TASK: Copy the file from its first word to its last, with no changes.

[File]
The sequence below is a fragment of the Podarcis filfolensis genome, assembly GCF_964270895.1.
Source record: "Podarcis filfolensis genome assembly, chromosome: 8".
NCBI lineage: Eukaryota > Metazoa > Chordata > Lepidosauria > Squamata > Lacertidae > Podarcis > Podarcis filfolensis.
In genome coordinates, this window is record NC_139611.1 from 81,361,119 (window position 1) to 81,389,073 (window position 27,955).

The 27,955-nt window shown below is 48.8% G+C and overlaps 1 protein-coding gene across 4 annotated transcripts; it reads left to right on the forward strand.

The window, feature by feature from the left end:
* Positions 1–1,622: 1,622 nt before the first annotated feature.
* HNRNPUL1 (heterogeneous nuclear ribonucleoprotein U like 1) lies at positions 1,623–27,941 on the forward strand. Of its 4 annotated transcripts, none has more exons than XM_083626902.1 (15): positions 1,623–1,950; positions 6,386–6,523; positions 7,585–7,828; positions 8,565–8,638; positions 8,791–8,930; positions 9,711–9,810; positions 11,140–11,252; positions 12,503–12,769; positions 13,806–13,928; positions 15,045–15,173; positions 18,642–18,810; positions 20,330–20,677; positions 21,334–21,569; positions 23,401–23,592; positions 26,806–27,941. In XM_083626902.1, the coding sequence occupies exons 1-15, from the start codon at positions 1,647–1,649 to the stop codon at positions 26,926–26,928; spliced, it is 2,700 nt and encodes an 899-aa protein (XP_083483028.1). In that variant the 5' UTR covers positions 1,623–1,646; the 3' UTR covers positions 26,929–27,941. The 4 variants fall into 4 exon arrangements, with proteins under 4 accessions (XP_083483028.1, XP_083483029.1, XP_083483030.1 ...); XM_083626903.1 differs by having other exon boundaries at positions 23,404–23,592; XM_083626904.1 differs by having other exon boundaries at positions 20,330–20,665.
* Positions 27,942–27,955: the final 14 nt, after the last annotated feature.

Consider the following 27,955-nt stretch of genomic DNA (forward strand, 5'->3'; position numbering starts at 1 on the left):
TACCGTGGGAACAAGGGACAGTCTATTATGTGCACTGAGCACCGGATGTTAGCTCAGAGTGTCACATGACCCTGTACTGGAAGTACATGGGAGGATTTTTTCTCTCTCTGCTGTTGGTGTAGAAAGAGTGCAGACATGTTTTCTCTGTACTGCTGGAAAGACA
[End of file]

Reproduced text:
The sequence below is a fragment of the Podarcis filfolensis genome, assembly GCF_964270895.1.
Source record: "Podarcis filfolensis genome assembly, chromosome: 8".
NCBI lineage: Eukaryota > Metazoa > Chordata > Lepidosauria > Squamata > Lacertidae > Podarcis > Podarcis filfolensis.
In genome coordinates, this window is record NC_139611.1 from 81,361,119 (window position 1) to 81,389,073 (window position 27,955).

The 27,955-nt window shown below is 48.8% G+C and overlaps 1 protein-coding gene across 4 annotated transcripts; it reads left to right on the forward strand.

The window, feature by feature from the left end:
* Positions 1–1,622: 1,622 nt before the first annotated feature.
* HNRNPUL1 (heterogeneous nuclear ribonucleoprotein U like 1) lies at positions 1,623–27,941 on the forward strand. Of its 4 annotated transcripts, none has more exons than XM_083626902.1 (15): positions 1,623–1,950; positions 6,386–6,523; positions 7,585–7,828; positions 8,565–8,638; positions 8,791–8,930; positions 9,711–9,810; positions 11,140–11,252; positions 12,503–12,769; positions 13,806–13,928; positions 15,045–15,173; positions 18,642–18,810; positions 20,330–20,677; positions 21,334–21,569; positions 23,401–23,592; positions 26,806–27,941. In XM_083626902.1, the coding sequence occupies exons 1-15, from the start codon at positions 1,647–1,649 to the stop codon at positions 26,926–26,928; spliced, it is 2,700 nt and encodes an 899-aa protein (XP_083483028.1). In that variant the 5' UTR covers positions 1,623–1,646; the 3' UTR covers positions 26,929–27,941. The 4 variants fall into 4 exon arrangements, with proteins under 4 accessions (XP_083483028.1, XP_083483029.1, XP_083483030.1 ...); XM_083626903.1 differs by having other exon boundaries at positions 23,404–23,592; XM_083626904.1 differs by having other exon boundaries at positions 20,330–20,665.
* Positions 27,942–27,955: the final 14 nt, after the last annotated feature.

Consider the following 27,955-nt stretch of genomic DNA (forward strand, 5'->3'; position numbering starts at 1 on the left):
TACCGTGGGAACAAGGGACAGTCTATTATGTGCACTGAGCACCGGATGTTAGCTCAGAGTGTCACATGACCCTGTACTGGAAGTACATGGGAGGATTTTTTCTCTCTCTGCTGTTGGTGTAGAAAGAGTGCAGACATGTTTTCTCTGTACTGCTGGAAAGACA